Independent Press-Telegram from Long Beach, California on January 4, 1959 · Page 85
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Independent Press-Telegram from Long Beach, California · Page 85

Long Beach, California
Issue Date:
Sunday, January 4, 1959
Page 85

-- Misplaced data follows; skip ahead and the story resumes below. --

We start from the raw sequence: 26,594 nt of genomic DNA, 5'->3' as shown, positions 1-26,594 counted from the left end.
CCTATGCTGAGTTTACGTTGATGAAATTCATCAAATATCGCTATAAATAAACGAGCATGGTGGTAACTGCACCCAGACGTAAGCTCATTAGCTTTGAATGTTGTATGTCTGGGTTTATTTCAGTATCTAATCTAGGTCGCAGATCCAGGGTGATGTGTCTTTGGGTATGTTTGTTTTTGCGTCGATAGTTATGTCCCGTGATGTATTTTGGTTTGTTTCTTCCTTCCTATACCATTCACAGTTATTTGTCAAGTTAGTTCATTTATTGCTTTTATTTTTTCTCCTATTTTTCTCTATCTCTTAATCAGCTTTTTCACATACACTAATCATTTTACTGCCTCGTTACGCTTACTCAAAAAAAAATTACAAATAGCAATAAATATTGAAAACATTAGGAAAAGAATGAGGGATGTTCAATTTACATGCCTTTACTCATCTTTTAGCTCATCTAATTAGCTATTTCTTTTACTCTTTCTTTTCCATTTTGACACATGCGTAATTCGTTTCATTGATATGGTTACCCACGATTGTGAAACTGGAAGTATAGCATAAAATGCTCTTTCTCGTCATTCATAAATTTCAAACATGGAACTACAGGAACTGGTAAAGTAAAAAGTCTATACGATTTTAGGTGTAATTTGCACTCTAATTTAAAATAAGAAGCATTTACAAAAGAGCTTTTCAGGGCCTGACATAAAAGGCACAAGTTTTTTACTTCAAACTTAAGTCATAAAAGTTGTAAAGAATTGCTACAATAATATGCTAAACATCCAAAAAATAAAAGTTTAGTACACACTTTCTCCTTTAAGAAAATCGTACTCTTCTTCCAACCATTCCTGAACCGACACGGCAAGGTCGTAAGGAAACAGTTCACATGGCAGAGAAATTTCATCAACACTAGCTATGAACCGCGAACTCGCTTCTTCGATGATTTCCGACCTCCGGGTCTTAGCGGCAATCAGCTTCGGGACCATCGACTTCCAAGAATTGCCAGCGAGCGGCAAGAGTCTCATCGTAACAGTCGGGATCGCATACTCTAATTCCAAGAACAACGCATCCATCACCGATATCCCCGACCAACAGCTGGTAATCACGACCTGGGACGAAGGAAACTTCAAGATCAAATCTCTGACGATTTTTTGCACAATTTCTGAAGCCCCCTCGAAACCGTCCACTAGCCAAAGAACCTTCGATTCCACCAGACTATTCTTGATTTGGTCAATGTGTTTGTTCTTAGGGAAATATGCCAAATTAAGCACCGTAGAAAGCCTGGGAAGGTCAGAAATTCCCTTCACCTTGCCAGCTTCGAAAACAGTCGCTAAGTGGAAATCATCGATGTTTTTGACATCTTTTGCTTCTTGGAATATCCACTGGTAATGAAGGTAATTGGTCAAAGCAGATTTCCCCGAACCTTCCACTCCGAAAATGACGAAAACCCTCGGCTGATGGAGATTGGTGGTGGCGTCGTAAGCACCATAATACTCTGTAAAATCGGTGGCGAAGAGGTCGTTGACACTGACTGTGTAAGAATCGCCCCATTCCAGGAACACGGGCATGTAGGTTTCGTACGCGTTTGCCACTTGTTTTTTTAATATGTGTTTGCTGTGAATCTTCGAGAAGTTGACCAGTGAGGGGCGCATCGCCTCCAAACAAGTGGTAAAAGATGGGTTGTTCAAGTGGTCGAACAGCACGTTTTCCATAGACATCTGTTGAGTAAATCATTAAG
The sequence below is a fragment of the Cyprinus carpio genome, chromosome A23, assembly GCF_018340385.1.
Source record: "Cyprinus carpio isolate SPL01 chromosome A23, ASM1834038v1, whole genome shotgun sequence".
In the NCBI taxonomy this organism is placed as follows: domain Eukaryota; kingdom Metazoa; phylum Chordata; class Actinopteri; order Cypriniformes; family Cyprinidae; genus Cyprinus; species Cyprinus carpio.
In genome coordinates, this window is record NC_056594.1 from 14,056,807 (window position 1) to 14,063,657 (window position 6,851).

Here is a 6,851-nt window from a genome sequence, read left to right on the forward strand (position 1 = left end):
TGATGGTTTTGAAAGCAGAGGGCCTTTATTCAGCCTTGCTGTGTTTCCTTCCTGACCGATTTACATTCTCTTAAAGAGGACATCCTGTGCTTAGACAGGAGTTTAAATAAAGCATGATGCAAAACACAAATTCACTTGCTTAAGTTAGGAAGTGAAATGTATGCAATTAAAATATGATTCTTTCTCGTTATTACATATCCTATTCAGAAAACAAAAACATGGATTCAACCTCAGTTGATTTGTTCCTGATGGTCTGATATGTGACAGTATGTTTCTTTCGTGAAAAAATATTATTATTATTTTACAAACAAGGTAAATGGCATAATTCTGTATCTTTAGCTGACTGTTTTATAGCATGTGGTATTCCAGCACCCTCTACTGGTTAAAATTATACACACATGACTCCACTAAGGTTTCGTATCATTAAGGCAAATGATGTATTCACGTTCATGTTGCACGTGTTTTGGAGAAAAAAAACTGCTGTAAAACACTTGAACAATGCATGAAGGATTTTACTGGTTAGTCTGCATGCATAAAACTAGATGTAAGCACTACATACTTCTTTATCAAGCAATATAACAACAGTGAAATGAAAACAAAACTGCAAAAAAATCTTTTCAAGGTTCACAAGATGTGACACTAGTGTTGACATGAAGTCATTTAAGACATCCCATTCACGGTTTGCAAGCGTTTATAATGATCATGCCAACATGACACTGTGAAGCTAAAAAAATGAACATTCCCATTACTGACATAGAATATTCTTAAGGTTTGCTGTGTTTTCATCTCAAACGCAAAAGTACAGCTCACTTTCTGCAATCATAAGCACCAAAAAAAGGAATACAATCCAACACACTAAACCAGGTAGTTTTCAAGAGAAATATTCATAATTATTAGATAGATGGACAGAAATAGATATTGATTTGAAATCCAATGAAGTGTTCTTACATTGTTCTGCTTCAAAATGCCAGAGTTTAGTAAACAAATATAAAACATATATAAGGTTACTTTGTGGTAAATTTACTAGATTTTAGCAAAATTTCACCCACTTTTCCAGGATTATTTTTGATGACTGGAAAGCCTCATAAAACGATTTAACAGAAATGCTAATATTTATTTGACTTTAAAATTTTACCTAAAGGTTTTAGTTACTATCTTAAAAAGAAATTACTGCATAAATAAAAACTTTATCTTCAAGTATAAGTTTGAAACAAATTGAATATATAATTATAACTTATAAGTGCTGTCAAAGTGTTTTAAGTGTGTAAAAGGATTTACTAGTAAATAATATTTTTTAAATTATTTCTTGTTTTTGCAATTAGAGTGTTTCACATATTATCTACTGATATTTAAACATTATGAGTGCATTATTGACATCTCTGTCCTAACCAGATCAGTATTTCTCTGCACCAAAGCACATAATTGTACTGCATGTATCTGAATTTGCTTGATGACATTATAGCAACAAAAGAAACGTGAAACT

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Essentially I am a music critic, but what can be more musical than the rhythm of the dance? I am thrilled by t, as by great symphonic music. .The other night I sat en- hralled in Los Angeles by he magnificent dancing of he Beryozka Russian Dance pany from Moscow. Un- ike the famous Moiseyev Jancers, also from Moscow, vho were big, bold and dashing and include men dancers, these dancers were gentle maidens, some 50 in number, smiling, effeminate and utterly charming. They moved with a grace liBe slender leaves in a soft breeze and the whole impression was of springtime and pastorale retreats. The only males in the company were the four accordion players who provided the musical accompaniment. And so expertly did they play that one did not miss an orchestral accompaniment. T h i s native instrument called a "bayan" is unlike our accordions in that it seems to have more chromatic complexity. But in the concerted numbers there was great volume and lovely tone. In some of the numbers, one of the players (the best looking one) enters into flirtatious play with the young dancers. * * * * TIIE (iKEAT SPECIALTY of these dancers is a gliding rhythm that is uncanny. They seem to be on wheels, while no motion of the body is apparent at all. The full length skirts hide the secret steps, so mincing and tiny, and this secret is the trade mark of these wonderful dancers. T h e M o i s e y e v d a n c e r s achieved - the same effect when a group of male dancers in long capes glided upon the stage as if on skates, or mechanized, in a number called "Partisans". But their riance was faster and more furious. It was a thrilling thing to see! The Russians have a gift for color and for pattern in the dance. The floor length dresses were gorgeous in color combinations and there were frequent changes. In a group of 12, four had on golden velvet bodices with skirts of brightly flowered silk; four others had bodices of bright red with harmonizing skirts and still other four would be in green velvet with brightly contrasting skirts. One ensemble of 16 girls was strikingly beautiful in long velvet dresses of royal purple with gold satin sleeves and. a wide border on the skirt of gold. * * * * QUITE THK loveliest of effects in color was in the Boryozka Waltz. Here a large group glided upon the stage, or rattier "floated" in long fiimy white dresses accentuated by scarfs of green, gold, red and blue, each group having its own colored scarf. As they were tossed into the air at the close they seemed like fountains of rainbows. It was breathtaking. Another fascinating number was the "Little Swan." Here the girls wore large white puffed sleeves which, with uplifted a r m s and hands in profile, gave' a charming illusion of swans in flight. There were even large stones on the ringfingers for eyes. I n t e r s p e r s e d with t h e classic mood were the gay and mischevious youngsters in petticoats and pigtails who romped and frolicked in delightful steps. These numbers afforded opportunity for t h e . solo dancers and one saw marvelous fast spins on axis, cossack stamping in leather boots and high running leaps. * * * * IN SOME OF-the numbers the girls sang quietly in high sweet voices, quite in keeping with the delicate fantasy of the whole procedure. And they squealed in delight at times as they raced back and forth in rhythmical glee. It was all so enchanting! But most impressive of all was the wonderful illusion they created in the forming of intricate patterns as they wove in and out. They coiled in a serpentine, undulating line; they emerged in geometrical figures; there were reels and rounds, arches contrived from which slipped the dancers, two by two; strange contours b e h i n d cleverly manipulated shawls and suddenly a p p e a r i n g figures where nothing had been before! The glorious evening closed \yith "Farewell to Carnival" wherein a great stuffed figure of a peasant woman, moving upon the tiny unseen feet of some of the dancers, presided at the county fair, January big deal cold wave special 8.75 reg. 15,00 value · pre-penn creme shampoo · test curl · lony-lastimj cold wave Don't delay, call today ... a new beautiful you is as near as your telephone, or if you decide on (lie spur of the moment come in without an appointment! Call ME 3-0111, Ext. 342 Beauty Salon, Sitoed Floor Sisterhood to Entertain SisterhooJ of Temple Israel will entertain t h r e e members of Sisterhood of Temple Beth Hillel of North Hollywood at a luncheon meeting Tuesday in t h e Temple social hall, 3rd St. and Loma Ave. Guests include Mrs. G. E. Abramson, president, a n d members of her executive board, Mrs. G. Breitstcin ar.d Mrs. L. Edelson. Mrs. Breitstein will present a dramatized reading on the important role a sisterhood can play in the temple and the community. Luncheon will be served at 12:15 p.m. by Mrs. Manuel Kaplan and her committee. Mrs. Sidney Hartmann, president, will lead the business session preceding the program presented by Mrs. Kaplan. ; Advertising Man to Be Speaker Fleet Officers Wives Cluh will meet at the Officers Club, Allen Center, for its January luncheon next Thursday. Members will gather at 11:45 a.m. for cocktails preceding the 12:30 luncheon and program. Guest speaker of the day will be Hal Shideler, local advertising agency executive, who will discuss the progress of advertising and its modern application. Hostesses for the day will be wives of officers of the USS Thetis Bay. Reservations are being taken by Mrs. Robert Finn. awhirl with gayety, dancing and the joy of just being alive! WM BEACH STAHCOLLKCEYDflS · ruiott mil- This week's activities calendar at Long Beach State is a bit on the skimpy side as Forty-Niners rest up from their two-week vacation. Delta Delta Delta Sorority gets' things started Wednesday afternoon with their annual "Apple Polishing Party" from 1 to 5 p.m. in the Soroptimist House. Each Tri-Delt has extended an invitation to two of her favorite professors who, by a strange coincidence, are invariably her teachers in the classes where it behooves the girl to raise that all-important GPA (grade point average). The afternoon's agenda (or shall we say plan of attack) calls for entertainment by the sorority members before they serve apple pie and coffee to' their guests. * * * A COl'I'LE HOU1W later, at 3:30 p.m., ACE Jr. (Association for Childhood Education, Junior), will be at Minnie Gant Elementary School where they will sponsor a panel discussion, "Teaching Techniques in Construction Activities." Appearing will be President Tacy Hunter and members of the Long Beach ACEI. * * * WEDNESDAY NIGHT the Sigma Kappa Sorority will have a theater parly as they take over the Long Beach Community Playhouse production, "A Visit to a Small Planet." Curtain time is 8:30 p. m., donations arc 51.50 for tickets which arc available at the door, and the proceeds go to the Sigma Kappa house fund. * ' * * THAT SAME NIGHT on campus, it's another in the film series presented jointly by LBSC, Long Beach Public Library, and the Los Angeles County Museum. Feature film is "Golden Demon," a 95-minute color account of Japanese society at the turn of the century. "Golden Demon," it scz here. ····- -- ' -- tiie same place with the Japanese as Shakespeare's Romeo and Juliet does with the English-speaKing world. ,..... ..J say more? The public is invited free of charge. The time and place:.S p.m. in lecture hall Inl. * * * THIS IS AS GOOD A PLACE as any to remind basketball fans among our renders that the league season gets under way on the home court next Friday and Saturday with hated Cal Poly (SLO) and more-hated UC Santa Barbara furnishing the opposition. C'mon out and root for what is shaping up as a truly fine LBSC team, and when you're not rooting, boo the officials--even if they don't deserve it those nights, they have it coining according to the law of averages. · * * * SATURDAY NIGHT the Phi Kappa Tau Fraternity has scheduled their "Dream Girl" formal. And before closing, a reminder that a week from this afternoon, John Mason Brown will discuss the world of today as reflected in plays, books, and films. There is no admission charge for his appearance which is set for the Little Theater at 3:30 p.m. INDEPENDENT-PRESS-TELESRAM--W-» ION6 HACH 12, CAllr. SUNDAY. JAM. 4, IMf 11VL O F L O N G B E A C H 5 0 7 E A S T O C E A N B L V D . SEMI-ANNUAL S H O E SALE DOORS OPEN AT 10 A. M. How would you like to be in I. Miller Shoes at your prices? NOW YOU CAN! I. Miller 16.99 19.09 Patent, Calf, Suede, Silk, etc. originally to 25.95 originally to 3 1.95 Flats, Wedges and others 7.00 originally to 15.95 low-ways made by !. Miller 11.99 originally to 18.95 Pleass, no phone or C.O.D. orders OPEN FRIDAr EVENINGS 10 a, m.«t p. m. 507 E. Ocean Blvd., Long Beach 235 PINE AVE. Down/own Long Beach Only I G Once-a-Year Store-Wide Downtown Long Beach Store Only! SHOP MONDAY AND FRIDAY 9:30 A. M. to 9 P. M. 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